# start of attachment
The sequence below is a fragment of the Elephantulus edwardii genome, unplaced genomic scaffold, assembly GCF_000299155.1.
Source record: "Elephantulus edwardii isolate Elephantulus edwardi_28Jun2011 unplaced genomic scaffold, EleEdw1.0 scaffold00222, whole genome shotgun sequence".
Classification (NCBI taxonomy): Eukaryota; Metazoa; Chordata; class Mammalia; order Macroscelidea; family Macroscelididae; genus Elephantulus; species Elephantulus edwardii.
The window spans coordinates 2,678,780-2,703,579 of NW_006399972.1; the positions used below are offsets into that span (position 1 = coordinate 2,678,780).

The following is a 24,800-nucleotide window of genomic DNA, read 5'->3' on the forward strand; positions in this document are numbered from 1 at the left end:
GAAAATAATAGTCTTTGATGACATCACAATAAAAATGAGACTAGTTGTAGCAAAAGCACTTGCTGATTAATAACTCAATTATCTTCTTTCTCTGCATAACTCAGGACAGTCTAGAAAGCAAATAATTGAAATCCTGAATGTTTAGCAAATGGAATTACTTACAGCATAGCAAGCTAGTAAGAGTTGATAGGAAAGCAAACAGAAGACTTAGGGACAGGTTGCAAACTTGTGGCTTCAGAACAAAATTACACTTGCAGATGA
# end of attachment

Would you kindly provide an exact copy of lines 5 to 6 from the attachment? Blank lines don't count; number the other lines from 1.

The following is a 24,800-nucleotide window of genomic DNA, read 5'->3' on the forward strand; positions in this document are numbered from 1 at the left end:
GAAAATAATAGTCTTTGATGACATCACAATAAAAATGAGACTAGTTGTAGCAAAAGCACTTGCTGATTAATAACTCAATTATCTTCTTTCTCTGCATAACTCAGGACAGTCTAGAAAGCAAATAATTGAAATCCTGAATGTTTAGCAAATGGAATTACTTACAGCATAGCAAGCTAGTAAGAGTTGATAGGAAAGCAAACAGAAGACTTAGGGACAGGTTGCAAACTTGTGGCTTCAGAACAAAATTACACTTGCAGATGA